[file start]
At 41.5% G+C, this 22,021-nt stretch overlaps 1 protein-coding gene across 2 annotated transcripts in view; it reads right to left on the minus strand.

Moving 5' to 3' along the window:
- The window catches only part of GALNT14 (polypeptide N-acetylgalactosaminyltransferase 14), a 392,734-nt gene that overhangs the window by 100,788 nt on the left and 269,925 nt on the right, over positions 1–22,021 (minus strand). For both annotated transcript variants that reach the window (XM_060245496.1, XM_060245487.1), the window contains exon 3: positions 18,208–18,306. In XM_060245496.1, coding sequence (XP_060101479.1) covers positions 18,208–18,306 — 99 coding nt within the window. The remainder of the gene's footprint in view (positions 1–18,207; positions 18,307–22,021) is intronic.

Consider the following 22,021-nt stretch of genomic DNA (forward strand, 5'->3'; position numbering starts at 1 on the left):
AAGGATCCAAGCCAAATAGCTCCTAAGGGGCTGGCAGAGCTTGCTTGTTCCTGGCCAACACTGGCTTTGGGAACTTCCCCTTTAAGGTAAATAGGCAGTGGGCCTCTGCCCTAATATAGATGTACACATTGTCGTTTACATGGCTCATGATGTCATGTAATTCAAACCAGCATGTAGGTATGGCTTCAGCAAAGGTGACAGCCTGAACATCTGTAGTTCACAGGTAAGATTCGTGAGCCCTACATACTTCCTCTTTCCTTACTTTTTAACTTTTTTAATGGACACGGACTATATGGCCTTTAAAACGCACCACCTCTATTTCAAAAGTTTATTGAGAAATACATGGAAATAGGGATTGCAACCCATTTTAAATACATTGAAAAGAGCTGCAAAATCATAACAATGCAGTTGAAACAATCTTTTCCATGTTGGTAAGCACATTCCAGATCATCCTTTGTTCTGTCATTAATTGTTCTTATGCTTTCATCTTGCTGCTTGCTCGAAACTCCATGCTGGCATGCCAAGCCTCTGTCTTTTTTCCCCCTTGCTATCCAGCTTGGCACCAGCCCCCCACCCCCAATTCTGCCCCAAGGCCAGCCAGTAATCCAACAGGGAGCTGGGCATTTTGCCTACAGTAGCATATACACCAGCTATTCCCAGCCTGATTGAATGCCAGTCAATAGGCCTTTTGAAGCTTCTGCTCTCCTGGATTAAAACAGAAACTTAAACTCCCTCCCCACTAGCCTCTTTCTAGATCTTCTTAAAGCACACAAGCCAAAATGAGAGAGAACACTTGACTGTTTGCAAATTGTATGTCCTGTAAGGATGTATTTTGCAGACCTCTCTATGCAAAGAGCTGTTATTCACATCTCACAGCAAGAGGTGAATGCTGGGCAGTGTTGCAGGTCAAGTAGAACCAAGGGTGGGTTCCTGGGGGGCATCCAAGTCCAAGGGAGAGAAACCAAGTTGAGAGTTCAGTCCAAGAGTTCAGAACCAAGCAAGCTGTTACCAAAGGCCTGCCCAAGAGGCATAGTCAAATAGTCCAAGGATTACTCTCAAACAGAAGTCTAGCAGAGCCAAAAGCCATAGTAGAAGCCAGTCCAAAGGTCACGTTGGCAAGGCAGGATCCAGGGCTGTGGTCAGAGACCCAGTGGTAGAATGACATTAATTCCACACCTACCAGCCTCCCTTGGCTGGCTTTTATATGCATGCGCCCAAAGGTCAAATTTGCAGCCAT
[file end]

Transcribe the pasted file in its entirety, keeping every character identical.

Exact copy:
At 41.5% G+C, this 22,021-nt stretch overlaps 1 protein-coding gene across 2 annotated transcripts in view; it reads right to left on the minus strand.

Moving 5' to 3' along the window:
- The window catches only part of GALNT14 (polypeptide N-acetylgalactosaminyltransferase 14), a 392,734-nt gene that overhangs the window by 100,788 nt on the left and 269,925 nt on the right, over positions 1–22,021 (minus strand). For both annotated transcript variants that reach the window (XM_060245496.1, XM_060245487.1), the window contains exon 3: positions 18,208–18,306. In XM_060245496.1, coding sequence (XP_060101479.1) covers positions 18,208–18,306 — 99 coding nt within the window. The remainder of the gene's footprint in view (positions 1–18,207; positions 18,307–22,021) is intronic.

Consider the following 22,021-nt stretch of genomic DNA (forward strand, 5'->3'; position numbering starts at 1 on the left):
AAGGATCCAAGCCAAATAGCTCCTAAGGGGCTGGCAGAGCTTGCTTGTTCCTGGCCAACACTGGCTTTGGGAACTTCCCCTTTAAGGTAAATAGGCAGTGGGCCTCTGCCCTAATATAGATGTACACATTGTCGTTTACATGGCTCATGATGTCATGTAATTCAAACCAGCATGTAGGTATGGCTTCAGCAAAGGTGACAGCCTGAACATCTGTAGTTCACAGGTAAGATTCGTGAGCCCTACATACTTCCTCTTTCCTTACTTTTTAACTTTTTTAATGGACACGGACTATATGGCCTTTAAAACGCACCACCTCTATTTCAAAAGTTTATTGAGAAATACATGGAAATAGGGATTGCAACCCATTTTAAATACATTGAAAAGAGCTGCAAAATCATAACAATGCAGTTGAAACAATCTTTTCCATGTTGGTAAGCACATTCCAGATCATCCTTTGTTCTGTCATTAATTGTTCTTATGCTTTCATCTTGCTGCTTGCTCGAAACTCCATGCTGGCATGCCAAGCCTCTGTCTTTTTTCCCCCTTGCTATCCAGCTTGGCACCAGCCCCCCACCCCCAATTCTGCCCCAAGGCCAGCCAGTAATCCAACAGGGAGCTGGGCATTTTGCCTACAGTAGCATATACACCAGCTATTCCCAGCCTGATTGAATGCCAGTCAATAGGCCTTTTGAAGCTTCTGCTCTCCTGGATTAAAACAGAAACTTAAACTCCCTCCCCACTAGCCTCTTTCTAGATCTTCTTAAAGCACACAAGCCAAAATGAGAGAGAACACTTGACTGTTTGCAAATTGTATGTCCTGTAAGGATGTATTTTGCAGACCTCTCTATGCAAAGAGCTGTTATTCACATCTCACAGCAAGAGGTGAATGCTGGGCAGTGTTGCAGGTCAAGTAGAACCAAGGGTGGGTTCCTGGGGGGCATCCAAGTCCAAGGGAGAGAAACCAAGTTGAGAGTTCAGTCCAAGAGTTCAGAACCAAGCAAGCTGTTACCAAAGGCCTGCCCAAGAGGCATAGTCAAATAGTCCAAGGATTACTCTCAAACAGAAGTCTAGCAGAGCCAAAAGCCATAGTAGAAGCCAGTCCAAAGGTCACGTTGGCAAGGCAGGATCCAGGGCTGTGGTCAGAGACCCAGTGGTAGAATGACATTAATTCCACACCTACCAGCCTCCCTTGGCTGGCTTTTATATGCATGCGCCCAAAGGTCAAATTTGCAGCCAT